-- Just three days into her fourth year of medical school, Kathryn Stascavage jumped to her death leaving fellow students and teachers at the Icahn School of Medicine at Mount Sinai stunned.
In the days that followed, school officials held open meetings for students to share their feelings. There was grief and surprise at the loss of a promising young life –- and, unfortunately, the feelings and stressors that could lead a medical student to end their life were familiar.
Physicians remain at a greater risk for dying by suicide compared to the general public, according to a 2004 study in the American Journal of Psychology. The suicide rate among men who are physicians is 1.41 times higher than the general population of men. For women who are physicians, the relative risk is even higher —- 2.27 times greater than the general population of women.
Since Stascavage’s death, Muller has made it his mission to attack the issue to help his students, both when they are in school and after they graduate and enter hospitals as fully-trained physicians.
"People can be grumpy and burnt out –- we accept it with a job as challenging as ours," Muller said. "But for someone to die made it impossible to pretend anymore that this wasn’t the biggest crisis facing medical training."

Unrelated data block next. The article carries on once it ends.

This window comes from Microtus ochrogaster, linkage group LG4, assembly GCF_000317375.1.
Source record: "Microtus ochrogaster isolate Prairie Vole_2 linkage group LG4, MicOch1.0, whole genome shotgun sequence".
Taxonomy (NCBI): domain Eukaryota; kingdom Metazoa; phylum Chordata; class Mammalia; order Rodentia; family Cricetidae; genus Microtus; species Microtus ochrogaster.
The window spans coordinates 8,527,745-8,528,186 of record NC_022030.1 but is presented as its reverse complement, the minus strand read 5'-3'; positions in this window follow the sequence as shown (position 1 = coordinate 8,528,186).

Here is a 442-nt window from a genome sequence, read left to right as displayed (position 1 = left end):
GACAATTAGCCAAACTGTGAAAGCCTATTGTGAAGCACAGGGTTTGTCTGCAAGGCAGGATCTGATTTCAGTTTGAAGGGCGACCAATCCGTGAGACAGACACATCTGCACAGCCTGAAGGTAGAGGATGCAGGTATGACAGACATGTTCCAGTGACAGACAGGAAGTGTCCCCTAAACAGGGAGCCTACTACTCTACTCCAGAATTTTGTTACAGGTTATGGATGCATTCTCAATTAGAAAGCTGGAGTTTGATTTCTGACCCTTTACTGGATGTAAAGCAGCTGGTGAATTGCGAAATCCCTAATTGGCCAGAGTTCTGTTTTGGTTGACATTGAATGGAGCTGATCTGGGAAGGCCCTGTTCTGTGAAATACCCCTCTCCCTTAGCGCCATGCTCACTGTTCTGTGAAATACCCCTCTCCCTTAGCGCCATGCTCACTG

Stress at the start
"You finish residency and become a [supervising doctor] in this grinding machine," Muller said. "You get paid more and the hours are a little more predictable, but the pressure is still quite high –- perhaps even higher."
"It’s a complex interaction," Moutier told ABC News. "Multiple factors may add up in a given point of time,” she said, emphasizing that it’s never just a single event or factor that leads to suicide.
Doctors suffering from depression may not seek treatment and may attempt to self-medicate, according to the AFSP.
Physicians have reported several barriers to seeking mental health treatment, including fear it could have negative professional consequences.
"The stigma is absolutely horrific for some doctors," said Michael Myers, a psychiatrist at SUNY-Downstate Medical Center in Brooklyn, New York, and author of “The Physician as Patient: A Clinical Handbook for Mental Health Professionals."
Physicians may be concerned that colleagues or employers will find out about their depression, or that a diagnosis may affect job security, academic standing or the ability to get insurance. Many state medical licensing boards –- the entities that give doctors approval to practice medicine -- have historically asked applicants if they have problems with alcohol, drugs or mental illness.
Other factors can contribute to a doctors’ hesitation to seek care including a demanding schedule or a reluctance to swap the role of caregiver for that of the patient.
"Doctors are trained to look after other people," Myers said. "We prefer that role, and it’s one that it’s easier for us."
Schools respond to suicide risks